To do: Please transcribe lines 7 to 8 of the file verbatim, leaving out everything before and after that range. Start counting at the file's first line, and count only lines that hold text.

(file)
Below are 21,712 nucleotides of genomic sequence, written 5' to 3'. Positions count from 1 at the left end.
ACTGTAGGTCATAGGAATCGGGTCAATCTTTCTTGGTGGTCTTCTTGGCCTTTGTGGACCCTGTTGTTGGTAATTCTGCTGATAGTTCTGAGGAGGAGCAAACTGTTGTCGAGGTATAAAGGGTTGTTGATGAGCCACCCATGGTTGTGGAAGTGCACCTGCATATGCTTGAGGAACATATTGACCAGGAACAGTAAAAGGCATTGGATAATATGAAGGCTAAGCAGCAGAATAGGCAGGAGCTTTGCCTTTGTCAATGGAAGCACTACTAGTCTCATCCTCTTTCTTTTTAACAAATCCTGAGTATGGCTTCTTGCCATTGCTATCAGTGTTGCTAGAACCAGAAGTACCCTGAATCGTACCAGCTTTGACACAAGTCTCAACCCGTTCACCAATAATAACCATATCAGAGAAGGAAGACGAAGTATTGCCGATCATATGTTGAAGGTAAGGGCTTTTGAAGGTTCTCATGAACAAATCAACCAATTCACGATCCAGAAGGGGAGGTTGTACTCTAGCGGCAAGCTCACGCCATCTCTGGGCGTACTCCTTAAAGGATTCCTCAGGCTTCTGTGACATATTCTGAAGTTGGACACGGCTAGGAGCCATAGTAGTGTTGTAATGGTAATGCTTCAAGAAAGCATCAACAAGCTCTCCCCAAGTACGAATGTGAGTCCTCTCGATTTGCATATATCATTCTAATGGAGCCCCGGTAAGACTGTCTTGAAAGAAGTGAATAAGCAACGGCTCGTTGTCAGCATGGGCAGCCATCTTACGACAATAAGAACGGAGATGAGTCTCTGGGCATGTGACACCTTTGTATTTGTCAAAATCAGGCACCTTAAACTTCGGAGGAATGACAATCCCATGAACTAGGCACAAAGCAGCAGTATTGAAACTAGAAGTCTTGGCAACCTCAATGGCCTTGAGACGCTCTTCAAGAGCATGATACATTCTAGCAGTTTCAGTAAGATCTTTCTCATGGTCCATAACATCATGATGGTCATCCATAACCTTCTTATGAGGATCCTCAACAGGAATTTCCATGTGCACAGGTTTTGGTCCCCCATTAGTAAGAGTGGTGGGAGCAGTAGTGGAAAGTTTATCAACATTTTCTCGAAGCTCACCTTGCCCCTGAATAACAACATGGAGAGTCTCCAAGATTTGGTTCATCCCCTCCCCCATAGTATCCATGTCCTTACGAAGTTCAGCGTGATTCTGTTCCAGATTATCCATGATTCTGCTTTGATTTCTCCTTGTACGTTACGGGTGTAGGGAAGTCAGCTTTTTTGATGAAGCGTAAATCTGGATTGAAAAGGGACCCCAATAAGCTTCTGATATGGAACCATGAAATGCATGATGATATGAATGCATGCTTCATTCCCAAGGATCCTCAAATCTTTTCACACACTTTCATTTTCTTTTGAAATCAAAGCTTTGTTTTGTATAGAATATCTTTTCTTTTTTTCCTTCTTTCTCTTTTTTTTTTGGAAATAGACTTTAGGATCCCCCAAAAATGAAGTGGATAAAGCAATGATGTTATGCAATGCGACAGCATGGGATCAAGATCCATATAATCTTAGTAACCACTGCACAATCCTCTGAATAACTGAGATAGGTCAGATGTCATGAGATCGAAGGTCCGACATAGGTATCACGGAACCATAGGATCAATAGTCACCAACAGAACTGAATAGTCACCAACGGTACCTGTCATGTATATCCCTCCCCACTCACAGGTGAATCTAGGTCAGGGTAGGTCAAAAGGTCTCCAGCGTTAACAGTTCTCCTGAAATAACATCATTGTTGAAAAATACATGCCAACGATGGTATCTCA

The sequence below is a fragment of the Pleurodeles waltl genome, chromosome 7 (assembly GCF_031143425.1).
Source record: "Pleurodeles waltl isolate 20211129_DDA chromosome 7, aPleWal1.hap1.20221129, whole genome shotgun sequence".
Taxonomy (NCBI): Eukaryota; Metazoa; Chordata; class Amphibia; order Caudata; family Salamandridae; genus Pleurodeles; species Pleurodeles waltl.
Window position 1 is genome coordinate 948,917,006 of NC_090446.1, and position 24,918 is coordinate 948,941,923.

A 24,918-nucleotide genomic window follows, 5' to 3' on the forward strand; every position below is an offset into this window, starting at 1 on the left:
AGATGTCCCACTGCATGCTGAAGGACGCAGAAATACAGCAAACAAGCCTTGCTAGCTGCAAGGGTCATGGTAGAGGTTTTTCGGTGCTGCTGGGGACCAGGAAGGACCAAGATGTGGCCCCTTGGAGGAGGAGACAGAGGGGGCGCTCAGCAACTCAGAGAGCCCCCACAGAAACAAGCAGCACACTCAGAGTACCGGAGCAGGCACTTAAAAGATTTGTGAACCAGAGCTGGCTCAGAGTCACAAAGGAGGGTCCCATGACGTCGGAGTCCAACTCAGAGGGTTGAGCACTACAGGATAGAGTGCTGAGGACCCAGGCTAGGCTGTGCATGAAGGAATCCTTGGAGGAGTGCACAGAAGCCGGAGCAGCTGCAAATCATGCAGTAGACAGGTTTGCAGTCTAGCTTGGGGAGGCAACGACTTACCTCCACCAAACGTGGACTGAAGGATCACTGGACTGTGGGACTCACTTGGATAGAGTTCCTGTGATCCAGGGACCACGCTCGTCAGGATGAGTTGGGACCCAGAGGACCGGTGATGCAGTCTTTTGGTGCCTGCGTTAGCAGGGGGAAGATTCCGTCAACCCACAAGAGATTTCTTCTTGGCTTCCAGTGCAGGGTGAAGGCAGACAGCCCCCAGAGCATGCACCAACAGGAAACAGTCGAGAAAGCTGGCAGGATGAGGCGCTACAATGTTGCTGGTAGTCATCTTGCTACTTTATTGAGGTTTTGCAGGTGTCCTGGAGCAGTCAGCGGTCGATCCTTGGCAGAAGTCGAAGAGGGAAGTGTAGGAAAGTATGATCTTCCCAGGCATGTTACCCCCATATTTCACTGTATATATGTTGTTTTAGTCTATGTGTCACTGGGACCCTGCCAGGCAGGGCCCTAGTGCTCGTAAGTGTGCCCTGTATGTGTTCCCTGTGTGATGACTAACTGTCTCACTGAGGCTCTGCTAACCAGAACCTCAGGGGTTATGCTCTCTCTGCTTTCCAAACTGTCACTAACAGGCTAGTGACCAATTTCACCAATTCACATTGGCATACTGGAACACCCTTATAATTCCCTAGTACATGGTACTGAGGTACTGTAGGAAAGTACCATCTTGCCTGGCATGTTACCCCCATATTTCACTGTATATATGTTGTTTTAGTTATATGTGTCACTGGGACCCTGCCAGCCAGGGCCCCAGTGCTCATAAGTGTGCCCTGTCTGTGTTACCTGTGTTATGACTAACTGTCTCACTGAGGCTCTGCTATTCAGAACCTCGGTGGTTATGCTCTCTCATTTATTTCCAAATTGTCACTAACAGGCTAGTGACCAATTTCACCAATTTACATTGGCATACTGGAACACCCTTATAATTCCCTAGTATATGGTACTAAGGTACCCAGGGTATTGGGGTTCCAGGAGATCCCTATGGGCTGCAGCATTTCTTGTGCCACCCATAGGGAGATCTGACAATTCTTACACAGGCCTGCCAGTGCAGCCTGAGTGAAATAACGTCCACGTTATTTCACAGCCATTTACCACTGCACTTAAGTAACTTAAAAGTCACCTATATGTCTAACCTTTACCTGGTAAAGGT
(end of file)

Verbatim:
A 24,918-nucleotide genomic window follows, 5' to 3' on the forward strand; every position below is an offset into this window, starting at 1 on the left:
AGATGTCCCACTGCATGCTGAAGGACGCAGAAATACAGCAAACAAGCCTTGCTAGCTGCAAGGGTCATGGTAGAGGTTTTTCGGTGCTGCTGGGGACCAGGAAGGACCAAGATGTGGCCCCTTGGAGGAGGAGACAGAGGGGGCGCTCAGCAACTCAGAGAGCCCCCACAGAAACAAGCAGCACACTCAGAGTACCGGAGCAGGCACTTAAAAGATTTGTGAACCAGAGCTGGCTCAGAGTCACAAAGGAGGGTCCCATGACGTCGGAGTCCAACTCAGAGGGTTGAGCACTACAGGATAGAGTGCTGAGGACCCAGGCTAGGCTGTGCATGAAGGAATCCTTGGAGGAGTGCACAGAAGCCGGAGCAGCTGCAAATCATGCAGTAGACAGGTTTGCAGTCTAGCTTGGGGAGGCAACGACTTACCTCCACCAAACGTGGACTGAAGGATCACTGGACTGTGGGACTCACTTGGATAGAGTTCCTGTGATCCAGGGACCACGCTCGTCAGGATGAGTTGGGACCCAGAGGACCGGTGATGCAGTCTTTTGGTGCCTGCGTTAGCAGGGGGAAGATTCCGTCAACCCACAAGAGATTTCTTCTTGGCTTCCAGTGCAGGGTGAAGGCAGACAGCCCCCAGAGCATGCACCAACAGGAAACAGTCGAGAAAGCTGGCAGGATGAGGCGCTACAATGTTGCTGGTAGTCATCTTGCTACTTTATTGAGGTTTTGCAGGTGTCCTGGAGCAGTCAGCGGTCGATCCTTGGCAGAAGTCGAAGAGGGAAGTGTAGGAAAGTATGATCTTCCCAGGCATGTTACCCCCATATTTCACTGTATATATGTTGTTTTAGTCTATGTGTCACTGGGACCCTGCCAGGCAGGGCCCTAGTGCTCGTAAGTGTGCCCTGTATGTGTTCCCTGTGTGATGACTAACTGTCTCACTGAGGCTCTGCTAACCAGAACCTCAGGGGTTATGCTCTCTCTGCTTTCCAAACTGTCACTAACAGGCTAGTGACCAATTTCACCAATTCACATTGGCATACTGGAACACCCTTATAATTCCCTAGTACATGGTACTGAGGTACTGTAGGAAAGTACCATCTTGCCTGGCATGTTACCCCCATATTTCACTGTATATATGTTGTTTTAGTTATATGTGTCACTGGGACCCTGCCAGCCAGGGCCCCAGTGCTCATAAGTGTGCCCTGTCTGTGTTACCTGTGTTATGACTAACTGTCTCACTGAGGCTCTGCTATTCAGAACCTCGGTGGTTATGCTCTCTCATTTATTTCCAAATTGTCACTAACAGGCTAGTGACCAATTTCACCAATTTACATTGGCATACTGGAACACCCTTATAATTCCCTAGTATATGGTACTAAGGTACCCAGGGTATTGGGGTTCCAGGAGATCCCTATGGGCTGCAGCATTTCTTGTGCCACCCATAGGGAGATCTGACAATTCTTACACAGGCCTGCCAGTGCAGCCTGAGTGAAATAACGTCCACGTTATTTCACAGCCATTTACCACTGCACTTAAGTAACTTAAAAGTCACCTATATGTCTAACCTTTACCTGGTAAAGGT